3. (in Basque) Berezko hiztunak,
  4. The data is the most recent available:
  5. "Basque" . Oxford English Dictionary (Online ed.). Oxford University Press.(Subscription or participating institution membership required.); [bæsk] is the US pronunciation, in British English it is [bask] or [bɑːsk].
  6. Porzucki, Nina. "How the Basque language has survived". The World from PRX. Retrieved 16 October 2022.
  7. Santiago de Pablo, "Lengua e identidad nacional en el País Vasco: Del franquismo a la democracia". In 'Le discours sur les langues d'Espagne : Edition français-espagnol', Christian Lagarde ed, Perpignan: Presses Universitaires de Perpignan, 2009, pp. 53-64, p. 53
  8. See Jose Carlos Herreras, Actas XVI Congreso AIH. José Carlos HERRERAS. Políticas de normalización lingüística en la España democrática", 2007, p. 2. Reproduced in
  9. See "Articulo 1, Orden Ministerial Sobre el Registro Civil, 18 de mayo de 1938". Reproduced in Jordi Busquets, "Casi Tres Siglos de Imposicion", 'El Pais' online, 29 April 2001.
  10. See Communicacion No. 2486, Negociado 4, Excelentisimo Gobierno Civil de Vizcaya, 27 Octubre de 1949". A letter of acknowledgement from the archive of the Alcaldia de Guernica y Lumo, 2 November 2941, is reproduced in Archived 20 April 2019 at the Wayback Machine
  11. See for example the letter from the Military Commander of Las Arenas, Biscay, dated 21 October 1938, acknowledging a fine for the public use of a Basque first name on the streets of Las Arenas, reproduced in Archived 20 April 2019 at the Wayback Machine
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  15. "Basque Pidgin Vocabulary in European-Algonquian Trade Contacts." In Papers of the Nineteenth Algonquian Conference, edited by William Cowan, pp. 7–13.
  16. 1 2 3 4 5 6 7 8 9 Trask, R.L. (1997). The History of Basque. Routledge. ISBN   0-415-13116-2.
  17. "Diccionario de la lengua española". Real Academia Española . Retrieved 22 November 2008.
  18. O'Callaghan, J (1983). A History of Medieval Spain. Cornell Press. ISBN   978-0801492648.
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Further reading

General and descriptive grammars

Linguistic studies


Basque corpora


History of the language and etymologies

Relationship to other languages

General reviews of the theories

  • Jacobsen, William H. Jr. (1999): "Basque Language Origin Theories [ dead link ]" In Basque Cultural Studies, edited by William A. Douglass, Carmelo Urza, Linda White, and Joseba Zulaika, 27–43. Basque Studies Program Occasional Papers Series, No. 5. Reno: Basque Studies Program, University of Nevada, Reno.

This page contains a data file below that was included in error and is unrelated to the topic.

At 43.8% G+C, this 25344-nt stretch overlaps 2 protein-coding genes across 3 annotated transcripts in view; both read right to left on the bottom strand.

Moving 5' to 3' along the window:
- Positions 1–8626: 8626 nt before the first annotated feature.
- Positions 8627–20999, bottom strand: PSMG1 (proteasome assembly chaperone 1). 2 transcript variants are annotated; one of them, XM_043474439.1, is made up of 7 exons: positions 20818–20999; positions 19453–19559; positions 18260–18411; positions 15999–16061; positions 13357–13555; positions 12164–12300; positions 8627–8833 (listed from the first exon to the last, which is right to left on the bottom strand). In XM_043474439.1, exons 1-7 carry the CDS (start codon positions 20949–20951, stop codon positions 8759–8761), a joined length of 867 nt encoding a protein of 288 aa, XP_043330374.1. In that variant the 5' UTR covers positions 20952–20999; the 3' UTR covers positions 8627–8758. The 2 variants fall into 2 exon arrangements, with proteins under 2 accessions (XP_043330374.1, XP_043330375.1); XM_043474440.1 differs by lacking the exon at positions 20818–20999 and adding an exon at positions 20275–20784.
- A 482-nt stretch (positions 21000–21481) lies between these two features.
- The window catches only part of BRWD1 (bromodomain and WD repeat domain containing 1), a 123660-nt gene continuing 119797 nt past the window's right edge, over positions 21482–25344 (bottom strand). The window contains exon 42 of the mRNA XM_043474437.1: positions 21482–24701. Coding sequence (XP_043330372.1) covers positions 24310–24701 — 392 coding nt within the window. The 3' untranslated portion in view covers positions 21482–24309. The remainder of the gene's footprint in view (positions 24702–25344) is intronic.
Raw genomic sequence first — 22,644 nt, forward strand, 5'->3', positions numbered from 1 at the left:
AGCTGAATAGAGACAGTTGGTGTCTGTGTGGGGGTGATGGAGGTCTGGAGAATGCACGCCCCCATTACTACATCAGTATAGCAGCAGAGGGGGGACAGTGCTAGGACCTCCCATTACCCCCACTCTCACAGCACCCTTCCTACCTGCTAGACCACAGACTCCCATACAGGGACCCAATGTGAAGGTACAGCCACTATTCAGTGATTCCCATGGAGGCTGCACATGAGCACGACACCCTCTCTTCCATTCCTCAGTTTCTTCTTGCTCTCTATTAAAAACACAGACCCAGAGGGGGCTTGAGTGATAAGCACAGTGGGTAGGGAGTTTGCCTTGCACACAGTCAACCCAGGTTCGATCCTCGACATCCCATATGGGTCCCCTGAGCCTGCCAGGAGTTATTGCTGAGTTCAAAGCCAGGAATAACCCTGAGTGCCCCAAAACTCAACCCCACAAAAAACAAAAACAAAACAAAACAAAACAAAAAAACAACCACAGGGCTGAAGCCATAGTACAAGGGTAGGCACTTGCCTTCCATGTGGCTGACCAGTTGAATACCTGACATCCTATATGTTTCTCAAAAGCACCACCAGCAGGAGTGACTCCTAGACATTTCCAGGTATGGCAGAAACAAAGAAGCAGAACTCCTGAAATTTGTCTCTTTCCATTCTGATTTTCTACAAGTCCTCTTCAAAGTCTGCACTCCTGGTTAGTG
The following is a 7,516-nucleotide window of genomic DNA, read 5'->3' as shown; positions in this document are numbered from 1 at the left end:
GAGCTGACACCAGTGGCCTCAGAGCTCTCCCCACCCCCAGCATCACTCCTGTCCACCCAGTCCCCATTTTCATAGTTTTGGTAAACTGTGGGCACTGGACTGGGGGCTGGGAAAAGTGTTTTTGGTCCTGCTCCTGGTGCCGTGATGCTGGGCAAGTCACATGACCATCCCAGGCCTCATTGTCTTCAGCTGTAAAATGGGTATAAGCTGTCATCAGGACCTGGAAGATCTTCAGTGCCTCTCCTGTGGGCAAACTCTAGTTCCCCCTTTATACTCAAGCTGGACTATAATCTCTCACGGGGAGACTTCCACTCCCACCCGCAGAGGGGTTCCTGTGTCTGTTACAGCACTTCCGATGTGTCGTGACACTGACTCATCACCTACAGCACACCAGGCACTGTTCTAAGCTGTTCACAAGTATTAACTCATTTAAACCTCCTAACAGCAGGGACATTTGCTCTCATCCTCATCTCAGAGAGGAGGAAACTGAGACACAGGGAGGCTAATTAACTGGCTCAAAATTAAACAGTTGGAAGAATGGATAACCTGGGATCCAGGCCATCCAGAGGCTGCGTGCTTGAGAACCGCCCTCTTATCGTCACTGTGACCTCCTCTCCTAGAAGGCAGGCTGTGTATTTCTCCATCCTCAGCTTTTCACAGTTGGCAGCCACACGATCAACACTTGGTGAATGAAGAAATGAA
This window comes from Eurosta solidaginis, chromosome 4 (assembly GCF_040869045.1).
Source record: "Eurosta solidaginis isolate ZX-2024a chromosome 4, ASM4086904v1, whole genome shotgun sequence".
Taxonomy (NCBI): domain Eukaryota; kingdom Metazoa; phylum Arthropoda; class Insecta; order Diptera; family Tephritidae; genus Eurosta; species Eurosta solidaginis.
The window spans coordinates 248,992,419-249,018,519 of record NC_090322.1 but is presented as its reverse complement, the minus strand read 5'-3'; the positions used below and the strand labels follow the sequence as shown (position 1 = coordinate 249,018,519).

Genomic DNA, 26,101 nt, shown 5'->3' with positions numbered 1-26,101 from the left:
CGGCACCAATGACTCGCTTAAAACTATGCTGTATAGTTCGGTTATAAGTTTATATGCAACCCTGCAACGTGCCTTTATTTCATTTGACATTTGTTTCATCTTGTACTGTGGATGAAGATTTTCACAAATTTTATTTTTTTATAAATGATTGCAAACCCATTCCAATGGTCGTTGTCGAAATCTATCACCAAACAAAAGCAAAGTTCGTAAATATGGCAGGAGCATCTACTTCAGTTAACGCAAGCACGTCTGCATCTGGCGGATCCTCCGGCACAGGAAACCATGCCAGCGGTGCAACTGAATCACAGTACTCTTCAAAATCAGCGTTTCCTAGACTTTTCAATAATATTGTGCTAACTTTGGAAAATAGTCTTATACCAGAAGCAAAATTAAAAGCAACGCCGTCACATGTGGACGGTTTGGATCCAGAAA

• Lakarra Andrinua, Joseba (1998): "Hizkuntzalaritza konparatua eta aitzineuskararen erroa" (in Basque), Uztaro 25, pp. 47–110, (includes review of older theories).
  • Lakarra Andrinua, Joseba (1999): "Ná-De-Ná" (in Basque), Uztaro 31, pp. 15–84.
  • Trask, R.L. (1995): "Origin and Relatives of the Basque Language : Review of the Evidence" in Towards a History of the Basque Language, ed. J. Hualde, J. Lakarra, R.L. Trask, John Benjamins, Amsterdam / Philadelphia.
  • Trask, R.L.: History of Basque. New York/London: Routledge, 1996. ISBN   0-415-13116-2; pp. 358–414.

Afroasiatic hypothesis

  • Schuchardt, Hugo (1913): "Baskisch-Hamitische wortvergleichungen" Revista Internacional de Estudios Vascos = "Revue Internationale des Etudes Basques" 7:289–340.
  • Mukarovsky, Hans Guenter (1964/66): "Les rapports du basque et du berbère", Comptes rendus du GLECS (Groupe Linguistique d'Etudes Chamito-Sémitiques) 10:177–184.
  • Mukarovsky, Hans Guenter (1972). "El vascuense y el bereber". Euskera. 17: 5–48.
  • Trombetti, Alfredo (1925): Le origini della lingua basca, Bologna, (new edit ISBN   978-88-271-0062-2).

Dené–Caucasian hypothesis

Caucasian hypothesis

Iberian hypothesis

  • Bähr, Gerhard (1948): "Baskisch und Iberisch" Eusko Jakintza II, pp. 3–20, 167–194, 381–455.
  • Gorrochategui, Joaquín (1993): La onomástica aquitana y su relación con la ibérica, Lengua y cultura en Hispania prerromana : actas del V Coloquio sobre lenguas y culturas de la Península Ibérica: (Colonia 25–28 de Noviembre de 1989) (Francisco Villar and Jürgen Untermann, eds.), ISBN   84-7481-736-6, pp. 609–634.
  • Rodríguez Ramos, Jesús (2002). La hipótesis del vascoiberismo desde el punto de vista de la epigrafía íbera, Fontes linguae vasconum: Studia et documenta, 90, pp. 197–218, ISSN   0046-435X.
  • Schuchardt, Hugo Ernst Mario (1907): Die Iberische Deklination, Wien.

Uralic-Altaic hypothesis

Vasconic-Old European hypothesis

  • Vennemann, Theo (2003): Europa Vasconica – Europa Semitica, Trends in Linguistics. Studies and Monographs 138, De Gruyter, Berlin, ISBN   978-3-11-017054-2.
  • Vennemann, Theo (2007): "Basken wie wir: Linguistisches und Genetisches zum europäischen Stammbaum", BiologenHeute 5/6, 6–11.

Other theories

  • Thornton, R.W. (2002): Basque Parallels to Greenberg's Eurasiatic. in: Mother Tongue. Gloucester, Mass., 2002.